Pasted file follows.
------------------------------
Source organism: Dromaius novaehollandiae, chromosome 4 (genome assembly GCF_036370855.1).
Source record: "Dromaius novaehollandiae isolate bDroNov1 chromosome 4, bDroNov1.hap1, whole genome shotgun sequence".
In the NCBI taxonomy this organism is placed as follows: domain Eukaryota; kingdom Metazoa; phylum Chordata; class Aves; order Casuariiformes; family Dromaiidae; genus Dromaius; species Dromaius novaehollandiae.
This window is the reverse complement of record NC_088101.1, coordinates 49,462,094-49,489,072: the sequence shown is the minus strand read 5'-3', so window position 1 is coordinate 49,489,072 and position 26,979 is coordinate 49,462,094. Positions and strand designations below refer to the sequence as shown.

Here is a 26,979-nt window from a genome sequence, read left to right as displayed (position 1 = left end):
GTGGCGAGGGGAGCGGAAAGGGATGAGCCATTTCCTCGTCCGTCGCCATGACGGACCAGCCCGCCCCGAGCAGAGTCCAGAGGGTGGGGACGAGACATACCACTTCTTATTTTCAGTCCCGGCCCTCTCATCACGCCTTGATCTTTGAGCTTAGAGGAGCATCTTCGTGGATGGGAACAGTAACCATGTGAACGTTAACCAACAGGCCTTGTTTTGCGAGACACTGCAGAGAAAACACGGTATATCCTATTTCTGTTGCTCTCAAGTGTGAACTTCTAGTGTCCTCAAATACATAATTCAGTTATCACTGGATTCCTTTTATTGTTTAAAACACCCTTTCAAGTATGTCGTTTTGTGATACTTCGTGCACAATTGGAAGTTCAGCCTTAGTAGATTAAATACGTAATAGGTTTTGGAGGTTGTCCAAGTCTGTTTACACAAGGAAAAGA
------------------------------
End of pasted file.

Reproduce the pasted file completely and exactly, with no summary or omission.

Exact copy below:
Source organism: Dromaius novaehollandiae, chromosome 4 (genome assembly GCF_036370855.1).
Source record: "Dromaius novaehollandiae isolate bDroNov1 chromosome 4, bDroNov1.hap1, whole genome shotgun sequence".
In the NCBI taxonomy this organism is placed as follows: domain Eukaryota; kingdom Metazoa; phylum Chordata; class Aves; order Casuariiformes; family Dromaiidae; genus Dromaius; species Dromaius novaehollandiae.
This window is the reverse complement of record NC_088101.1, coordinates 49,462,094-49,489,072: the sequence shown is the minus strand read 5'-3', so window position 1 is coordinate 49,489,072 and position 26,979 is coordinate 49,462,094. Positions and strand designations below refer to the sequence as shown.

Here is a 26,979-nt window from a genome sequence, read left to right as displayed (position 1 = left end):
GTGGCGAGGGGAGCGGAAAGGGATGAGCCATTTCCTCGTCCGTCGCCATGACGGACCAGCCCGCCCCGAGCAGAGTCCAGAGGGTGGGGACGAGACATACCACTTCTTATTTTCAGTCCCGGCCCTCTCATCACGCCTTGATCTTTGAGCTTAGAGGAGCATCTTCGTGGATGGGAACAGTAACCATGTGAACGTTAACCAACAGGCCTTGTTTTGCGAGACACTGCAGAGAAAACACGGTATATCCTATTTCTGTTGCTCTCAAGTGTGAACTTCTAGTGTCCTCAAATACATAATTCAGTTATCACTGGATTCCTTTTATTGTTTAAAACACCCTTTCAAGTATGTCGTTTTGTGATACTTCGTGCACAATTGGAAGTTCAGCCTTAGTAGATTAAATACGTAATAGGTTTTGGAGGTTGTCCAAGTCTGTTTACACAAGGAAAAGA